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KALRO develops new technology for cashew nuts production

Kenya Agriculture and Livestock Research Organisation (KALRO) has developed a new technology to boost cashew nuts production.

KALRO Director General Eliud Kiplimo Kireger has said a massive programme has been rolled out to empower cashew nuts farmers in the Coast region to achieve their potential.

Cashew nuts farmers training

Kireger said the research body has embarked on a programme to train farmers at the grassroots level on the new technologies. He also said they will distribute the new variety of seedlings they have developed.

Speaking during an eight-day training for cashew nuts farmers from Lamu County at KALRO Mtwapa on Saturday, Kireger said farmers in the Coast currently produce 10kg of cashew nuts per tree whereas, there is potential to produce up to 70kg per tree.

The main constraints have been reliance on aged trees, poor varieties, poor agronomic management, pest and diseases, fluctuating market prices and weak farmer organizations.

-KALRO DG Kireger

New cashew nuts varieties

The DG disclosed that KALRO has developed 14 cashew nut varieties. He further stated that four varieties have already been certified. They have the potential to produce 1,680kg per acre compared to current yields of 500kg per acre.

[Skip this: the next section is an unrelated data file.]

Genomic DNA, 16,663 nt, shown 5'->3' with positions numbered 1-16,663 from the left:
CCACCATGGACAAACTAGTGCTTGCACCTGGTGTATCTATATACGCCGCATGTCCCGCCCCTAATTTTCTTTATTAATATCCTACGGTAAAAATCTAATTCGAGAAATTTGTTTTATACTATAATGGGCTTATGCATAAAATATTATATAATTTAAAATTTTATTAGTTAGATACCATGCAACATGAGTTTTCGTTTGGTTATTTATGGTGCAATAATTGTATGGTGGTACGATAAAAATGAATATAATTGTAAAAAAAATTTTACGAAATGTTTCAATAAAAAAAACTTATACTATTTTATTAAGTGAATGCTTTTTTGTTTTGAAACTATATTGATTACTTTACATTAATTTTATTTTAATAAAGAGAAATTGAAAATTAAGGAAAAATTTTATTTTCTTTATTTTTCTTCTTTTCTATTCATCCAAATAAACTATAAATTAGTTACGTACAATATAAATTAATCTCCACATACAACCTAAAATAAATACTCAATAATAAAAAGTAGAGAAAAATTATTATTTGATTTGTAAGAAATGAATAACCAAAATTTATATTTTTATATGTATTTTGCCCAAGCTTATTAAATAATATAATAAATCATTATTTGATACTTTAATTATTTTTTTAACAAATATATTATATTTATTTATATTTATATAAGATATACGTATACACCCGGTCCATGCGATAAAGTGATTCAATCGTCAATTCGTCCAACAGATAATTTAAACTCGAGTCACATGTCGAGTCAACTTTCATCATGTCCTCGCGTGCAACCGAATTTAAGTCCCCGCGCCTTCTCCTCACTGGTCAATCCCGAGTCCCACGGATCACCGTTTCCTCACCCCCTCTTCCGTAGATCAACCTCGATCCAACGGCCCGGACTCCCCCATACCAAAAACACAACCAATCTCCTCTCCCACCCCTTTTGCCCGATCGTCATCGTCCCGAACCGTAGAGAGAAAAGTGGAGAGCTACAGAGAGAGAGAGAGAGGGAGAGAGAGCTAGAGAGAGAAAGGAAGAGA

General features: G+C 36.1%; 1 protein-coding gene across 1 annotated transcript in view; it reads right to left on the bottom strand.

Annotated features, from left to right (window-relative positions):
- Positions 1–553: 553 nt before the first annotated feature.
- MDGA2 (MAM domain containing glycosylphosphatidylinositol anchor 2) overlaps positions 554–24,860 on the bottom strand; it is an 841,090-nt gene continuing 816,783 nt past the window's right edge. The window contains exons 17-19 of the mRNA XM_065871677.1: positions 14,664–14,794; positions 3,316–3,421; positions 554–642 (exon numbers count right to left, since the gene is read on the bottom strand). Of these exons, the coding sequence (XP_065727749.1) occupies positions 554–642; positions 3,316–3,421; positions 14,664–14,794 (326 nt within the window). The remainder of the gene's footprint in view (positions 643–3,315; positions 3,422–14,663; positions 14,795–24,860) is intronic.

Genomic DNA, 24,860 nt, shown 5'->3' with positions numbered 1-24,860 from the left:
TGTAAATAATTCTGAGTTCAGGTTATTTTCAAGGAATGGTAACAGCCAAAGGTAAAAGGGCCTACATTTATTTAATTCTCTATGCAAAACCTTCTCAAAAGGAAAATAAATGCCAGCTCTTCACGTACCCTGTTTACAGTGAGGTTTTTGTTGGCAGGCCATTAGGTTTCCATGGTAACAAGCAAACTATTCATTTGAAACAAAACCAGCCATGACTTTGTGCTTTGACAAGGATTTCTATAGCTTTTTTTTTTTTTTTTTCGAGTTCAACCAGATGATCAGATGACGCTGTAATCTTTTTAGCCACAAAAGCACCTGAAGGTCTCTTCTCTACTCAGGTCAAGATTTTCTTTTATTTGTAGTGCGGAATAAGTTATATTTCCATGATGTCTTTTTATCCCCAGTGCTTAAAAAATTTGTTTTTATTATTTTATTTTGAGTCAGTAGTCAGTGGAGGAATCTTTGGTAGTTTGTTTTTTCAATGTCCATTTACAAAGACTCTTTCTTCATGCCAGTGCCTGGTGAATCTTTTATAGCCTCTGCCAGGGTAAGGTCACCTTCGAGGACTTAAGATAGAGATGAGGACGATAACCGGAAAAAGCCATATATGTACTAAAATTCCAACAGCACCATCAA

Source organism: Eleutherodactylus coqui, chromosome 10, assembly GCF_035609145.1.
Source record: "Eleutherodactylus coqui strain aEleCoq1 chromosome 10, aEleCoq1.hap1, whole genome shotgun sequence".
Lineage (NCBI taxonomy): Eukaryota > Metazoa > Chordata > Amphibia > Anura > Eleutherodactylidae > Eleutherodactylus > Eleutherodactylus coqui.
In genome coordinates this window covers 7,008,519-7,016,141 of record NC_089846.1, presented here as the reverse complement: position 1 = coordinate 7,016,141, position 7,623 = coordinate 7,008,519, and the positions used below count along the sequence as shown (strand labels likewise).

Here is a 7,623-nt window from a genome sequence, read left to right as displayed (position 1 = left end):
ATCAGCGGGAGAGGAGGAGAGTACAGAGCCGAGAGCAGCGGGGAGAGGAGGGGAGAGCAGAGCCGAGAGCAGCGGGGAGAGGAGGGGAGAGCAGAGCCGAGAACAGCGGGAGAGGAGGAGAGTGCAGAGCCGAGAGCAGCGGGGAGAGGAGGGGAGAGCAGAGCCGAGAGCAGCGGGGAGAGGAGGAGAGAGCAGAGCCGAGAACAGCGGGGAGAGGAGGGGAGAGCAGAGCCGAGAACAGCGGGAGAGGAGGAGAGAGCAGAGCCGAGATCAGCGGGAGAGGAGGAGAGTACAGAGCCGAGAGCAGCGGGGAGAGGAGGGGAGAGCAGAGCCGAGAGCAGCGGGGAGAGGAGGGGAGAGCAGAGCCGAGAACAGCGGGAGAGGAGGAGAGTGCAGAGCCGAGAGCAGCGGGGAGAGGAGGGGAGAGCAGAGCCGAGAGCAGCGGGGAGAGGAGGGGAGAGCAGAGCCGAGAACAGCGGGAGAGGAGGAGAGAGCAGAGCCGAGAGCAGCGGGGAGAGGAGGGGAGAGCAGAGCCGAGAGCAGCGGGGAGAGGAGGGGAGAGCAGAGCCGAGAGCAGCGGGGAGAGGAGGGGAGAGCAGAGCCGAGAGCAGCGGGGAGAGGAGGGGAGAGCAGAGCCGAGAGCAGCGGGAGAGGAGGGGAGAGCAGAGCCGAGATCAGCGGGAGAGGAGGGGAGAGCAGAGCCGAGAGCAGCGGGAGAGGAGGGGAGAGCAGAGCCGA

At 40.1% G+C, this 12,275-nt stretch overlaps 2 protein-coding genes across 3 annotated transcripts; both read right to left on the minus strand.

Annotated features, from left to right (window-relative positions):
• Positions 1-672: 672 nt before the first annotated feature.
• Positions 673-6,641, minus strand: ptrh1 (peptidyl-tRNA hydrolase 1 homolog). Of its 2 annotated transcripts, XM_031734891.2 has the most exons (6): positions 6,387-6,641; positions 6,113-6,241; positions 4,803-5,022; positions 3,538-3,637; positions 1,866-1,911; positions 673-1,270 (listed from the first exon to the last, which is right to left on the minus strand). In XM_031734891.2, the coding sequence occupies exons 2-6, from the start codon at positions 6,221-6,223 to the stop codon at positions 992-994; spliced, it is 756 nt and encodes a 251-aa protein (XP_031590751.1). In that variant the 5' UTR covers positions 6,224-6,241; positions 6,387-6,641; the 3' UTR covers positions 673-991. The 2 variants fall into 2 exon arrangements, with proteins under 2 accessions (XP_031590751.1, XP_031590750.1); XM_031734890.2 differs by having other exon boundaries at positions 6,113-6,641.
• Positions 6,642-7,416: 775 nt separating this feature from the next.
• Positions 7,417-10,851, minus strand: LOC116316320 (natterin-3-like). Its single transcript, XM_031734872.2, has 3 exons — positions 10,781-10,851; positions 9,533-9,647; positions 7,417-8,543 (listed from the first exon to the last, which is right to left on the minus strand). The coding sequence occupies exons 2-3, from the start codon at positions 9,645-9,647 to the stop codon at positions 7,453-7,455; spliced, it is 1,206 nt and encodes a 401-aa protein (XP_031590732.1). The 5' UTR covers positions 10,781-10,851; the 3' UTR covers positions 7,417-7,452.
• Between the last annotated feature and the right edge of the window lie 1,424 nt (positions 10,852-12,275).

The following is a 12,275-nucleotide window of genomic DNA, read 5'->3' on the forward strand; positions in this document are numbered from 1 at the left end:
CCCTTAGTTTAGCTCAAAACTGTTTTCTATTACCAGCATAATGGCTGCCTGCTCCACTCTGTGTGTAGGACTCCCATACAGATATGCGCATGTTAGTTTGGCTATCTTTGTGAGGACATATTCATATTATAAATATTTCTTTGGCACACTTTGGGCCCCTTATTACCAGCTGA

He further noted that cashew nut farming in Kenya covers about 23,000 hectares of land. The annual cashew nuts production is about 15,000 metric tons of nuts valued at Sh397.4 million.           

However, the potential production is under about 70,000 hectares of land with an annual production of 45,000 metric tons valued at about Sh1billion,” Kireger said.          

Increased demand for cashew nuts

The Kalro boss said there is increased demand for cashew nuts and their products locally and internationally. He added that Kenya has a great potential to exploit this opportunity.           

He said cashew farming is ranked third in the world production of edible nuts that are traded globally. Potential export markets include China, Japan, India, Netherlands, Israel, Pakistan, Sudan, Saudi Arabia, South Africa and the United Kingdom.          

He said the crop thrives in well-drained sandy loam soils in tropical climates. Optimal temperatures average between 24 and 28 degrees Celsius, although the trees can also survive at 40 degrees Celsius.           

According to Kalro, cashew nut grows in areas between zero and 1,000 metres above sea level. However, the ideal altitude is 600 metres above sea level. Rainfall requirements range between 600 to 1,200mm per year but can also grow in areas of low rainfall of 400mm.           

The major cashew nut producing counties in the Coast are Kilifi, Kwale, Tana River and Lamu. Taita Taveta County also has minimal production.

Other Counties doing cashew nut farming in Kenya include Tharaka-Nithi, Embu, Meru and, most recently, Makueni and Busia Counties.

The training is sponsored by the government and the World Bank through the Kenya Climate-Smart Agriculture Project (KCSAP) to support the Big Four Agenda.

KALRO has seven centres in the Coast, including in Lamu, Malindi, Mtwapa, Matuga, Kikoneni, Mariakani and Bachuma that support agriculture and livestock research.

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